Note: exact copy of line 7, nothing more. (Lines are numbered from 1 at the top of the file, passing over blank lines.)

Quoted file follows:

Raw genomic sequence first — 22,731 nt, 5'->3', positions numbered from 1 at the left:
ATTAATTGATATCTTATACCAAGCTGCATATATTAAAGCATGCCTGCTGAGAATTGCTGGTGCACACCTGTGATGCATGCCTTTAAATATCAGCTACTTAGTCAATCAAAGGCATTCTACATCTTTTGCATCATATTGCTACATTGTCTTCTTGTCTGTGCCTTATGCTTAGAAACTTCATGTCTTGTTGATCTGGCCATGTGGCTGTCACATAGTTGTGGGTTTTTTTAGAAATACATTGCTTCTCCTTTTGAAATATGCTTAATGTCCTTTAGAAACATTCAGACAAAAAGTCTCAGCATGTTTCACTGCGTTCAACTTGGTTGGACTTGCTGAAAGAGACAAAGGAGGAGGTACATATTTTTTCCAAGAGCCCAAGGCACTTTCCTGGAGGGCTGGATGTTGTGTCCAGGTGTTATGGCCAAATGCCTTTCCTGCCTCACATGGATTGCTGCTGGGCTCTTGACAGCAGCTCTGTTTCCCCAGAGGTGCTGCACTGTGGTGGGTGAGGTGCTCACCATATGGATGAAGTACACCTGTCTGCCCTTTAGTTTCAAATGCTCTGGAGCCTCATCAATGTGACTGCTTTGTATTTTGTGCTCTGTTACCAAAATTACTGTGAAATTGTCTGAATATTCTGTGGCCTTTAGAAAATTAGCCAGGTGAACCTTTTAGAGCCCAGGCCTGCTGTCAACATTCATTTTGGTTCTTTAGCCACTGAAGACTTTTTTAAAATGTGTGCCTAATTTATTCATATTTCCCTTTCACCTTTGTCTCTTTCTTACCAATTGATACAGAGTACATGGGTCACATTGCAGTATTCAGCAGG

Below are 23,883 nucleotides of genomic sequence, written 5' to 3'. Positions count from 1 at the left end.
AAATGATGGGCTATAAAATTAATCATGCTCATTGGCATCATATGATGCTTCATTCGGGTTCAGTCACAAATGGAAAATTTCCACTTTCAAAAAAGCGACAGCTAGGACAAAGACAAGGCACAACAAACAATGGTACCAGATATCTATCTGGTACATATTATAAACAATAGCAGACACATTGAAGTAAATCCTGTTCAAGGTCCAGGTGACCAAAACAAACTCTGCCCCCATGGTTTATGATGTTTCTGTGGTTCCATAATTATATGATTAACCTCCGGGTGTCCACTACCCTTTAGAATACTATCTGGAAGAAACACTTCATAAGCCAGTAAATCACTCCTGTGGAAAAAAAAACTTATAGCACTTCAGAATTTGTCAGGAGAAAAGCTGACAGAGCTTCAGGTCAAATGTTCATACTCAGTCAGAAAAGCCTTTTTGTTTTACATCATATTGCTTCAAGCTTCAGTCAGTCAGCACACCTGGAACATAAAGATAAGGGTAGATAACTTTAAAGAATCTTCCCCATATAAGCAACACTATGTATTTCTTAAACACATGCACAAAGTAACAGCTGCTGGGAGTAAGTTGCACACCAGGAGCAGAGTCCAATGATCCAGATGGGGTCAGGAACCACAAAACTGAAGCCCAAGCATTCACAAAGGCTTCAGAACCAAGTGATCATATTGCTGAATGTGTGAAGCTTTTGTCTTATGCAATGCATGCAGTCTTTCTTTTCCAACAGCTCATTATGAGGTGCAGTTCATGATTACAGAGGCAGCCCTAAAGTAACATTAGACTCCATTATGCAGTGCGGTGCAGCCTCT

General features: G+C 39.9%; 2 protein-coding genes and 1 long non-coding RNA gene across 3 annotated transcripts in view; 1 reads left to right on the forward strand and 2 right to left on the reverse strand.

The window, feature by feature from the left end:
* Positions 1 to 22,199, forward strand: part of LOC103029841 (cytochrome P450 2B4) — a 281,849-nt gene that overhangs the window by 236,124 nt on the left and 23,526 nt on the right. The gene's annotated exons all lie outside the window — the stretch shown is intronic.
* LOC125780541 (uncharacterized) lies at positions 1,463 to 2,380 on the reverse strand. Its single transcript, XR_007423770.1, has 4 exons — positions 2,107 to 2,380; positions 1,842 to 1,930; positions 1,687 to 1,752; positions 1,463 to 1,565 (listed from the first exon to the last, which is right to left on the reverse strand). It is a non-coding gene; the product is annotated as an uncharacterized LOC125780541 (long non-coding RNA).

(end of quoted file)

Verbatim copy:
* Positions 1 to 22,199, forward strand: part of LOC103029841 (cytochrome P450 2B4) — a 281,849-nt gene that overhangs the window by 236,124 nt on the left and 23,526 nt on the right. The gene's annotated exons all lie outside the window — the stretch shown is intronic.